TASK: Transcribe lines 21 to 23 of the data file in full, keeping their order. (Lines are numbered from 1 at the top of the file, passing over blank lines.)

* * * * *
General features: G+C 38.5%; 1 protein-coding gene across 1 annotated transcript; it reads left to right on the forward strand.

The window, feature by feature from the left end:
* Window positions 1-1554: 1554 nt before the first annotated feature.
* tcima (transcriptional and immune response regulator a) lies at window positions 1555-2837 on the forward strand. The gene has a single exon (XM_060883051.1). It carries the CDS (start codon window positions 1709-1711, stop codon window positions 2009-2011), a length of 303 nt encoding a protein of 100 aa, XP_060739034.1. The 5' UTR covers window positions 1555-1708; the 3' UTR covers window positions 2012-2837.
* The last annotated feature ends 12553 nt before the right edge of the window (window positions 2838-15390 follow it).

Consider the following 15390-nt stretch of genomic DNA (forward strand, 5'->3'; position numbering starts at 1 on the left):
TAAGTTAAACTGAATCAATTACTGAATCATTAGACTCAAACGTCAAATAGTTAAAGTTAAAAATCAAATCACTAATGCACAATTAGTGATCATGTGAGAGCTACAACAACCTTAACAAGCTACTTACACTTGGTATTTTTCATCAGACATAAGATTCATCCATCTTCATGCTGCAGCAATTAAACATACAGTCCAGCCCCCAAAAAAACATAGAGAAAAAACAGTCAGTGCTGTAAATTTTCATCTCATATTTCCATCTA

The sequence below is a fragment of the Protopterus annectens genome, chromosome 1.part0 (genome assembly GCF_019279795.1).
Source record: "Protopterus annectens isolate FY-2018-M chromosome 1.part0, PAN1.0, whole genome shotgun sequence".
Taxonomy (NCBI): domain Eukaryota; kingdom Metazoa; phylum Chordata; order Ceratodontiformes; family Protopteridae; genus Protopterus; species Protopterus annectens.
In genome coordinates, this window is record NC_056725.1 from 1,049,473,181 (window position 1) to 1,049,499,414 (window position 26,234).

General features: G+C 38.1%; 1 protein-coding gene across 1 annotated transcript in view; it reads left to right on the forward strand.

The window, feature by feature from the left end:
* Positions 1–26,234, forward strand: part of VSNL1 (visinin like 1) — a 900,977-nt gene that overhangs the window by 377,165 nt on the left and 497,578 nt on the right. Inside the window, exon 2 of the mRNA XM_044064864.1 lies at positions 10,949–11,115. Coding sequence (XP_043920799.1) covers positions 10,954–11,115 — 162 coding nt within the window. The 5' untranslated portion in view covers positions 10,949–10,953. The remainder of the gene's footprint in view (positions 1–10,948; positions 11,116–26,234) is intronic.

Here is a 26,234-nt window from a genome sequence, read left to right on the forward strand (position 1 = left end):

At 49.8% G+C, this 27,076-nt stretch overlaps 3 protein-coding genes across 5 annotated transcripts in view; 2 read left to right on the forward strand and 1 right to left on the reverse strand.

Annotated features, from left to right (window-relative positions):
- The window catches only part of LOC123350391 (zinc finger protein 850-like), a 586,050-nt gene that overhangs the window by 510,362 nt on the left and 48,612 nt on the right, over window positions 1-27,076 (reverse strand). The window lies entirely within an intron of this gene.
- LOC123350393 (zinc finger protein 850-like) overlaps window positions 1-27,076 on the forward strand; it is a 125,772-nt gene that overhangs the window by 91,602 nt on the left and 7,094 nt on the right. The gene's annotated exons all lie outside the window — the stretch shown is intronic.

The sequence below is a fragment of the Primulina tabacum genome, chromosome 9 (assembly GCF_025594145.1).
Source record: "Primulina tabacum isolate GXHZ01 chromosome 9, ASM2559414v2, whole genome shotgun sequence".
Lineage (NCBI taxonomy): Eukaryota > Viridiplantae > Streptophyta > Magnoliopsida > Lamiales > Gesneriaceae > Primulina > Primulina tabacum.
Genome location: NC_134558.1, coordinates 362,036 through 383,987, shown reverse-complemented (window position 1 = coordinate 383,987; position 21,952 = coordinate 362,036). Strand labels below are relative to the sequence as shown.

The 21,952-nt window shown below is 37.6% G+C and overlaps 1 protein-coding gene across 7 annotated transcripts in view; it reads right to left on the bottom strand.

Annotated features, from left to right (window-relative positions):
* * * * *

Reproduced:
Source record: "Primulina tabacum isolate GXHZ01 chromosome 9, ASM2559414v2, whole genome shotgun sequence".
Lineage (NCBI taxonomy): Eukaryota > Viridiplantae > Streptophyta > Magnoliopsida > Lamiales > Gesneriaceae > Primulina > Primulina tabacum.
Genome location: NC_134558.1, coordinates 362,036 through 383,987, shown reverse-complemented (window position 1 = coordinate 383,987; position 21,952 = coordinate 362,036). Strand labels below are relative to the sequence as shown.